Connect with us


In the Land of Trillion Dollar Goliaths | Apple and Google work to maintain their mobile duopoly



The Competition and Markets Authority in the UK are now scrutinizing a deal between Apple and Google that affects user’s privacy and choice on iPhone and iPad devices.

In a new study called “Online platforms and digital advertising market study, ” the UK’s Competition and Market’s Authority (CMA) found that “competition is not working well in these markets, leading to substantial harm for consumers and society as a whole.”

The CMA concluded with, “We recommend that the government passes legislation to establish a new pro-competition regulatory regime.” In July of 2019, the CMA launched a market study to examine online platforms and the digital advertising market, where they said “We are assessing three broad potential sources of harm to consumers in connection with the market for digital advertising.”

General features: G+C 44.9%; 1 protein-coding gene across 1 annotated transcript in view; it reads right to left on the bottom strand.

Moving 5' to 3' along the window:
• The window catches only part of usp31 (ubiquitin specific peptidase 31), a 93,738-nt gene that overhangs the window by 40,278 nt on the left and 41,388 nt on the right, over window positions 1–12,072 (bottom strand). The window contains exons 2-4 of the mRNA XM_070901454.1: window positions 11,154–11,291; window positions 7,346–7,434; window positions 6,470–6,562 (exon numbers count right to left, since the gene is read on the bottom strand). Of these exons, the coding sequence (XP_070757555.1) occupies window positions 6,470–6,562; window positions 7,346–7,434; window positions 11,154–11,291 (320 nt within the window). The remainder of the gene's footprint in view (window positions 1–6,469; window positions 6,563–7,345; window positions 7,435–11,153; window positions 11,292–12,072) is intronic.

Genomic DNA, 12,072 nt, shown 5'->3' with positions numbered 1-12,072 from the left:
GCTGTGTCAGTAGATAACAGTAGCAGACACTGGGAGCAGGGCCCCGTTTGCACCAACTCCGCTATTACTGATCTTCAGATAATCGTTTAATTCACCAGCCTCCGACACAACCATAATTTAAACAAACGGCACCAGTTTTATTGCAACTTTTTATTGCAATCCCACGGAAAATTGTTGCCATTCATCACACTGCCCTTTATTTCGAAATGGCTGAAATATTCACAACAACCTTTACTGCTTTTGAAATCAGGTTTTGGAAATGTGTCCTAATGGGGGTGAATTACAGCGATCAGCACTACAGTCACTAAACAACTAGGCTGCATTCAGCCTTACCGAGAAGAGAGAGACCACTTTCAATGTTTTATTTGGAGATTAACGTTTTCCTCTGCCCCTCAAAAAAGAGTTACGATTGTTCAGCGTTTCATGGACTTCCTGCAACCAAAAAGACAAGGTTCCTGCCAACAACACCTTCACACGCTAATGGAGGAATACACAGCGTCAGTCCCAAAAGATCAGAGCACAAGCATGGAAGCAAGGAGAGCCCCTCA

• to what extent online platforms have market power in user-facing markets, and what impact this has on consumers
  • whether consumers are able and willing to control how data about them is used and collected by online platforms
  • whether competition in the digital advertising market may be distorted by any market power held by platforms

A Google-less Safari

Since the beginning, iPhone devices have had Google Search as their default search provider. There was a short time where Microsoft’s Bing was the default search provider, it was even what powered for Siri for a handful of years.

The ideal scenario would be one that offered more choice, potentially during setup or right after an update. The video below shows a folding phone with a conceptual setup process that gives you more choice not only in search providers but other providers as well.


In 2014, court documents revealed that Google made a $1 Billion payment to Apple to secure the default position within Safari for U.S. Apple devices. The CMA are concerned that deals like this one stifle competition. Apple is said to receive an estimated $9 Billion per year from deals like these.

There has been a huge swell of antitrust scrutiny over the last two years, you can read more about them in our ongoing series In the Land Of Trillion Dollar Goliaths.



Enter your email address to subscribe to this blog and receive notifications of new posts by email.

Join 1,276 other subscribers